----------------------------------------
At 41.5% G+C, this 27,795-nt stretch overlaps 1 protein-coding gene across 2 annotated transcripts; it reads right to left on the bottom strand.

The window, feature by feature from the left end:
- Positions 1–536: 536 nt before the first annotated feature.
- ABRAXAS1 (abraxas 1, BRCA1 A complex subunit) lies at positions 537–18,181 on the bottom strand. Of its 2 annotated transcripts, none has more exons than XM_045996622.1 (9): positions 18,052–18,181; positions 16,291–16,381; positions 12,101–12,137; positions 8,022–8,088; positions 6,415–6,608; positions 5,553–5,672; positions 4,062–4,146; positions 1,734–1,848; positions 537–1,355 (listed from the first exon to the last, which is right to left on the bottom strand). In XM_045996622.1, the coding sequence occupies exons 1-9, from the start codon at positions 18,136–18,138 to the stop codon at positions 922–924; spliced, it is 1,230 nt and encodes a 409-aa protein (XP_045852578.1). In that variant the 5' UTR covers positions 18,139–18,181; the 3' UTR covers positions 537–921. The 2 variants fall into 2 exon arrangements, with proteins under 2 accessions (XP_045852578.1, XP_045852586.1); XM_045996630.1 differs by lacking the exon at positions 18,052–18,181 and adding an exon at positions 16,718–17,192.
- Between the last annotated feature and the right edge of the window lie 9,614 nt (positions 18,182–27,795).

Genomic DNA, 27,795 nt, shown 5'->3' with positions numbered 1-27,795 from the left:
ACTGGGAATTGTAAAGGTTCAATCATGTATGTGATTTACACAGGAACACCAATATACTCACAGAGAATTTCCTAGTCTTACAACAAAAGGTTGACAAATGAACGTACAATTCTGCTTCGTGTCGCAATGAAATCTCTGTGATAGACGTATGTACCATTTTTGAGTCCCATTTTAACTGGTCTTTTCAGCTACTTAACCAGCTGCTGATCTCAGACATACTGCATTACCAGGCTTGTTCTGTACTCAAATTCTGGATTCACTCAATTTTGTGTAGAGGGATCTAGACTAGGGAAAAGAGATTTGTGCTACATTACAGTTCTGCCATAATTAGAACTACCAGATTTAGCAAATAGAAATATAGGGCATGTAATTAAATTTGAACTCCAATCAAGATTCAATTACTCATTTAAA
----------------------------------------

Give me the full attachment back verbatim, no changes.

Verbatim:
At 41.5% G+C, this 27,795-nt stretch overlaps 1 protein-coding gene across 2 annotated transcripts; it reads right to left on the bottom strand.

The window, feature by feature from the left end:
- Positions 1–536: 536 nt before the first annotated feature.
- ABRAXAS1 (abraxas 1, BRCA1 A complex subunit) lies at positions 537–18,181 on the bottom strand. Of its 2 annotated transcripts, none has more exons than XM_045996622.1 (9): positions 18,052–18,181; positions 16,291–16,381; positions 12,101–12,137; positions 8,022–8,088; positions 6,415–6,608; positions 5,553–5,672; positions 4,062–4,146; positions 1,734–1,848; positions 537–1,355 (listed from the first exon to the last, which is right to left on the bottom strand). In XM_045996622.1, the coding sequence occupies exons 1-9, from the start codon at positions 18,136–18,138 to the stop codon at positions 922–924; spliced, it is 1,230 nt and encodes a 409-aa protein (XP_045852578.1). In that variant the 5' UTR covers positions 18,139–18,181; the 3' UTR covers positions 537–921. The 2 variants fall into 2 exon arrangements, with proteins under 2 accessions (XP_045852578.1, XP_045852586.1); XM_045996630.1 differs by lacking the exon at positions 18,052–18,181 and adding an exon at positions 16,718–17,192.
- Between the last annotated feature and the right edge of the window lie 9,614 nt (positions 18,182–27,795).

Genomic DNA, 27,795 nt, shown 5'->3' with positions numbered 1-27,795 from the left:
ACTGGGAATTGTAAAGGTTCAATCATGTATGTGATTTACACAGGAACACCAATATACTCACAGAGAATTTCCTAGTCTTACAACAAAAGGTTGACAAATGAACGTACAATTCTGCTTCGTGTCGCAATGAAATCTCTGTGATAGACGTATGTACCATTTTTGAGTCCCATTTTAACTGGTCTTTTCAGCTACTTAACCAGCTGCTGATCTCAGACATACTGCATTACCAGGCTTGTTCTGTACTCAAATTCTGGATTCACTCAATTTTGTGTAGAGGGATCTAGACTAGGGAAAAGAGATTTGTGCTACATTACAGTTCTGCCATAATTAGAACTACCAGATTTAGCAAATAGAAATATAGGGCATGTAATTAAATTTGAACTCCAATCAAGATTCAATTACTCATTTAAA